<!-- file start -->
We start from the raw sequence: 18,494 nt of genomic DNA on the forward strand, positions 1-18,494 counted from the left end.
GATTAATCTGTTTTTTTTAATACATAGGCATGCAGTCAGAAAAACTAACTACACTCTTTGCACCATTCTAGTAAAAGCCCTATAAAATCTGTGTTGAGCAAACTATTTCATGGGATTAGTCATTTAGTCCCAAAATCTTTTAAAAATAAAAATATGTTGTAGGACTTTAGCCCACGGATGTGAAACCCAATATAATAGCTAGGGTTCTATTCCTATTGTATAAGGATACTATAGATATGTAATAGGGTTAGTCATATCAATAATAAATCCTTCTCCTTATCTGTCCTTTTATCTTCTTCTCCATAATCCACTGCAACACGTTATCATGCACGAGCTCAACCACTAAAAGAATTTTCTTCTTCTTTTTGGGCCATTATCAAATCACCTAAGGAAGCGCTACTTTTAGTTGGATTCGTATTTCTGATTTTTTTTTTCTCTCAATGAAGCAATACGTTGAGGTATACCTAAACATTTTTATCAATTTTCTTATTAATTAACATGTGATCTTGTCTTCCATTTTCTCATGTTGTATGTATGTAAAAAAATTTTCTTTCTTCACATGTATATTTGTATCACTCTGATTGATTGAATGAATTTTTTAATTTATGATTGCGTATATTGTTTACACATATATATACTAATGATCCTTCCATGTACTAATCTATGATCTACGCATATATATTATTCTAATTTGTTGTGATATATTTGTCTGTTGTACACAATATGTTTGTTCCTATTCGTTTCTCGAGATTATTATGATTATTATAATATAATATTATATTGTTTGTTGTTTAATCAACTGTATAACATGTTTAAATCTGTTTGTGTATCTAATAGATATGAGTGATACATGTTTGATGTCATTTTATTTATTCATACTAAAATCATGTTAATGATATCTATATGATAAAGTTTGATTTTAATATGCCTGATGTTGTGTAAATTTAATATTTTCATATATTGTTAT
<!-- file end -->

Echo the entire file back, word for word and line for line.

We start from the raw sequence: 18,494 nt of genomic DNA on the forward strand, positions 1-18,494 counted from the left end.
GATTAATCTGTTTTTTTTAATACATAGGCATGCAGTCAGAAAAACTAACTACACTCTTTGCACCATTCTAGTAAAAGCCCTATAAAATCTGTGTTGAGCAAACTATTTCATGGGATTAGTCATTTAGTCCCAAAATCTTTTAAAAATAAAAATATGTTGTAGGACTTTAGCCCACGGATGTGAAACCCAATATAATAGCTAGGGTTCTATTCCTATTGTATAAGGATACTATAGATATGTAATAGGGTTAGTCATATCAATAATAAATCCTTCTCCTTATCTGTCCTTTTATCTTCTTCTCCATAATCCACTGCAACACGTTATCATGCACGAGCTCAACCACTAAAAGAATTTTCTTCTTCTTTTTGGGCCATTATCAAATCACCTAAGGAAGCGCTACTTTTAGTTGGATTCGTATTTCTGATTTTTTTTTTCTCTCAATGAAGCAATACGTTGAGGTATACCTAAACATTTTTATCAATTTTCTTATTAATTAACATGTGATCTTGTCTTCCATTTTCTCATGTTGTATGTATGTAAAAAAATTTTCTTTCTTCACATGTATATTTGTATCACTCTGATTGATTGAATGAATTTTTTAATTTATGATTGCGTATATTGTTTACACATATATATACTAATGATCCTTCCATGTACTAATCTATGATCTACGCATATATATTATTCTAATTTGTTGTGATATATTTGTCTGTTGTACACAATATGTTTGTTCCTATTCGTTTCTCGAGATTATTATGATTATTATAATATAATATTATATTGTTTGTTGTTTAATCAACTGTATAACATGTTTAAATCTGTTTGTGTATCTAATAGATATGAGTGATACATGTTTGATGTCATTTTATTTATTCATACTAAAATCATGTTAATGATATCTATATGATAAAGTTTGATTTTAATATGCCTGATGTTGTGTAAATTTAATATTTTCATATATTGTTAT